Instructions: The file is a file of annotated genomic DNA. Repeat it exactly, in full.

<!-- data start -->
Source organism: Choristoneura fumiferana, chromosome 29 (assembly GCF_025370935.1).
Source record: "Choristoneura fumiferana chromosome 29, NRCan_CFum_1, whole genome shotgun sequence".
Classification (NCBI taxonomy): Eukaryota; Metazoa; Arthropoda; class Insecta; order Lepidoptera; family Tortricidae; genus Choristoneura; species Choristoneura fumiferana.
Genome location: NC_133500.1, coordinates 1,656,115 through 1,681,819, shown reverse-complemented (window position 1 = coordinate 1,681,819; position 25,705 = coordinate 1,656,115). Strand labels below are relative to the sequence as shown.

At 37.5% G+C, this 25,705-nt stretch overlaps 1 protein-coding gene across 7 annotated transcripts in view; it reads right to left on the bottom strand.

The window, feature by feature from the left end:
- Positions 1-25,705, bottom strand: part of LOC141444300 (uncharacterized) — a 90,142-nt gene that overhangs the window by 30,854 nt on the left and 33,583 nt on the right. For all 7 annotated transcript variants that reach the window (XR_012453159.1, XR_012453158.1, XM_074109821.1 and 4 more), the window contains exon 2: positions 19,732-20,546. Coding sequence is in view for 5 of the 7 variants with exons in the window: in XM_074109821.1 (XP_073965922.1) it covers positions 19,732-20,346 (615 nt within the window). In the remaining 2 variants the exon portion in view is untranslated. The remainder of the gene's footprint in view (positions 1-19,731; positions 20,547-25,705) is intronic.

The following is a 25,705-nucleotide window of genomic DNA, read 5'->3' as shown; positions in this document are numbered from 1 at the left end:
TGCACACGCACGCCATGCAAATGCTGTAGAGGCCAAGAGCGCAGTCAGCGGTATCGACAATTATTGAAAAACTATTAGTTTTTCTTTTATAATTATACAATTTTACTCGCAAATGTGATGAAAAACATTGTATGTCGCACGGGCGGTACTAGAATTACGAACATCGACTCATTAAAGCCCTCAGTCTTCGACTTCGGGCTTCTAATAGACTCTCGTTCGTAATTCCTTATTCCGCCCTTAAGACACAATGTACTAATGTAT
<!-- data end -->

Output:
Source organism: Choristoneura fumiferana, chromosome 29 (assembly GCF_025370935.1).
Source record: "Choristoneura fumiferana chromosome 29, NRCan_CFum_1, whole genome shotgun sequence".
Classification (NCBI taxonomy): Eukaryota; Metazoa; Arthropoda; class Insecta; order Lepidoptera; family Tortricidae; genus Choristoneura; species Choristoneura fumiferana.
Genome location: NC_133500.1, coordinates 1,656,115 through 1,681,819, shown reverse-complemented (window position 1 = coordinate 1,681,819; position 25,705 = coordinate 1,656,115). Strand labels below are relative to the sequence as shown.

At 37.5% G+C, this 25,705-nt stretch overlaps 1 protein-coding gene across 7 annotated transcripts in view; it reads right to left on the bottom strand.

The window, feature by feature from the left end:
- Positions 1-25,705, bottom strand: part of LOC141444300 (uncharacterized) — a 90,142-nt gene that overhangs the window by 30,854 nt on the left and 33,583 nt on the right. For all 7 annotated transcript variants that reach the window (XR_012453159.1, XR_012453158.1, XM_074109821.1 and 4 more), the window contains exon 2: positions 19,732-20,546. Coding sequence is in view for 5 of the 7 variants with exons in the window: in XM_074109821.1 (XP_073965922.1) it covers positions 19,732-20,346 (615 nt within the window). In the remaining 2 variants the exon portion in view is untranslated. The remainder of the gene's footprint in view (positions 1-19,731; positions 20,547-25,705) is intronic.

The following is a 25,705-nucleotide window of genomic DNA, read 5'->3' as shown; positions in this document are numbered from 1 at the left end:
TGCACACGCACGCCATGCAAATGCTGTAGAGGCCAAGAGCGCAGTCAGCGGTATCGACAATTATTGAAAAACTATTAGTTTTTCTTTTATAATTATACAATTTTACTCGCAAATGTGATGAAAAACATTGTATGTCGCACGGGCGGTACTAGAATTACGAACATCGACTCATTAAAGCCCTCAGTCTTCGACTTCGGGCTTCTAATAGACTCTCGTTCGTAATTCCTTATTCCGCCCTTAAGACACAATGTACTAATGTAT